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Back to the land

Sugarcane has long been the driving force behind development, but this is no longer the case. To reflect this transition, the Compagnie Sucrière de Bel Ombre (CSB0), a Rogers Group subsidiary, has adopted a new name – Agrïa – and has set fresh ambitions for the future. The company has taken the challenge of diversifying its activities to add value to its land and employees. And it’s already showing great potential.

“Our goal is to transform Bel Ombre into a vast tropical agritourism destination where visitors can taste locally farmed produce, visit farm operations and take part in planting or harvesting.” From the outset, Michel Pilot, Chief Executive Officer (CEO) of the Rogers Group Agribusiness sector, spells out new ambitions for the newly rebranded Agrïa. “As a tourist destination, we must reinvent ourselves to keep up with current trends.” The process is driven by the observation that visitors no longer want to passively experience the beauty of a new place; they are searching for an experience that engages all their senses.

As part of the Rogers Group’s strategic plan developed in consultation with consulting firm EY Parthenon, Agrïa has carried out more in-depth thinking and laid out its strategic vision for the next four years. This plan consists in modernising its farming methods (including through sustainable agriculture) and developing its agritourism business.

While agritourism is a key component of this repositioning, Agrïa has not totally renounced its agricultural heritage. On the contrary, its mission now rests on two pillars: production (of local specialities, innovations, renewable energy as well as emotions and experiences) and protection (of nature through its Conservatoire Tropical de la Nature [Tropical Nature Conservatory], the history of the region and land holdings). “Agriculture is back on track, which is very rewarding for our teams with a strong agricultural tradition,” says Michel Pilot.

Focus on diversification

In recent years, Agrïa has gradually moved away from its sugar cane monoculture model to explore new avenues. A small vegetable garden was opened in 2018 in the backyard of Heritage Le Château, then a second 15-acre garden and a nursery the following year.

Given the topography and general winds blowing over Bel Ombre, these full-sun, open vegetable gardens are better suited to growing root vegetables like onions, pineapples, carrots, sweet potatoes, beets, “arouille violette” (taro), cassava and other old-fashioned vegetables. There are also fruit trees such as breadfruit, starfruit and papaya. In addition to producing delicious fruit, they help protect the vegetable gardens from the elements and salty air!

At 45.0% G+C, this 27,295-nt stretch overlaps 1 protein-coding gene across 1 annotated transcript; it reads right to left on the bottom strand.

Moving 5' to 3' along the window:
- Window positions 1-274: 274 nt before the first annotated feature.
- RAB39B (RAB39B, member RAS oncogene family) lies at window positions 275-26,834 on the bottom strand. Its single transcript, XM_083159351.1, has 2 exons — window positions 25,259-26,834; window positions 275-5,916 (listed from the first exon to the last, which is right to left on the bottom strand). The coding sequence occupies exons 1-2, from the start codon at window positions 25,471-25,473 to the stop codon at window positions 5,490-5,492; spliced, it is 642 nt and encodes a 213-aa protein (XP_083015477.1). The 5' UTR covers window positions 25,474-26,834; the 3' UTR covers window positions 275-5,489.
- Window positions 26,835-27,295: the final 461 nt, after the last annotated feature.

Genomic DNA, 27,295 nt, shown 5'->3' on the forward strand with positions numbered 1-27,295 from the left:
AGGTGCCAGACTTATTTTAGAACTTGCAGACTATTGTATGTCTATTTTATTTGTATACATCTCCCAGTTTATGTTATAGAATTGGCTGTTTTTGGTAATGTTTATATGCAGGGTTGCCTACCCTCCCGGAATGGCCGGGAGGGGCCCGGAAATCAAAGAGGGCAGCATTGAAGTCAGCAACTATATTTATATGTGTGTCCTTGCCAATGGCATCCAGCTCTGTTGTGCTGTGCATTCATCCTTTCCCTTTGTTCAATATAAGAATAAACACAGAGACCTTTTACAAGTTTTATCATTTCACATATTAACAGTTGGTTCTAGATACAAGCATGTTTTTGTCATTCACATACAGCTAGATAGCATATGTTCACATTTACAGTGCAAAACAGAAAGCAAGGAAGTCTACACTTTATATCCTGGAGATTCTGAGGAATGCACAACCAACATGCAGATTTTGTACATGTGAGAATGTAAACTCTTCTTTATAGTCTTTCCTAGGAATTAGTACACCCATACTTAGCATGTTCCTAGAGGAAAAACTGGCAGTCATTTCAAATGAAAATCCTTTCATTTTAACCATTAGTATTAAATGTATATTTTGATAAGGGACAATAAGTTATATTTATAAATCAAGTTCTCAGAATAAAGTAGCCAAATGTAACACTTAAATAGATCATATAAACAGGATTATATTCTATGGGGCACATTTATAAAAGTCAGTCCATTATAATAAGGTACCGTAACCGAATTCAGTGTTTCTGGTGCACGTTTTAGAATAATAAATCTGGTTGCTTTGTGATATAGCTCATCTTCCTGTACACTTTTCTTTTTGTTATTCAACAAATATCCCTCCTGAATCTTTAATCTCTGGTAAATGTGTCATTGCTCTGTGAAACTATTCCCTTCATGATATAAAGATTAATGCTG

Two 2,500 m² greenhouses will soon be operational in Bel Ombre. They will be mainly used to grow salads and fine vegetables like tomato and cucumber.

Synergy with Heritage Resorts

Agrïa has long been supplying Heritage Le Château, Heritage Resorts and some neighbouring hotels with palm heart and game (deer or wild boars). This informal arrangement has been reviewed and made permanent with the diversification of Bel Ombre’s agricultural operations. Due to growing guest interest in agritourism experiences and healthy food, locally grown produce has gradually found its way onto the menus of Heritage Bel Ombre’s various restaurants.

Bel Ombre has witnessed growing guest interest in agritourism experiences and healthy food.

Agrïa – un nom qui évoque l’agriculture, mais aussi Gaïa, la déesse de la Terre.

The renovation of Heritage C Beach Club has even led to a collaboration between Heritage Resorts and Agrïa. As a result, the beach club now boasts a salad bar with balanced, healthy local food. The menu features Batavia, red oakleaf, rocket, romaine and herbs, among others.

Agrïa also monitors a germination cabinet for young shoots in the Heritage C Beach Club kitchens. In the near future, visitors might be attracted not only by the beautiful beaches of Bel Ombre, but also by its fruit and vegetables!

50 000

palm trees will be replanted during the rainy season in January 2020!

People reinventing themselves

The farmers in Bel Ombre are the driving forces behind this diversification. Some of them have long experience and know the land like the back of their hand. Agrïa quickly realised that they had an invaluable expertise and decided to support them through this transition. “There were two types of training for our employees,” says the Chief Executive Officer (CEO) of the Agribusiness sector, Michel Pilot. “The first one relating to smart agriculture was delivered by the Mauritius Chamber of Agriculture, and the second one on organic agriculture was provided through the CIRAD (Centre for International Cooperation in Agricultural Research for Development, editor’s note) from Reunion Island. Enhancing the value of the land means enhancing the value of those who work the land.”

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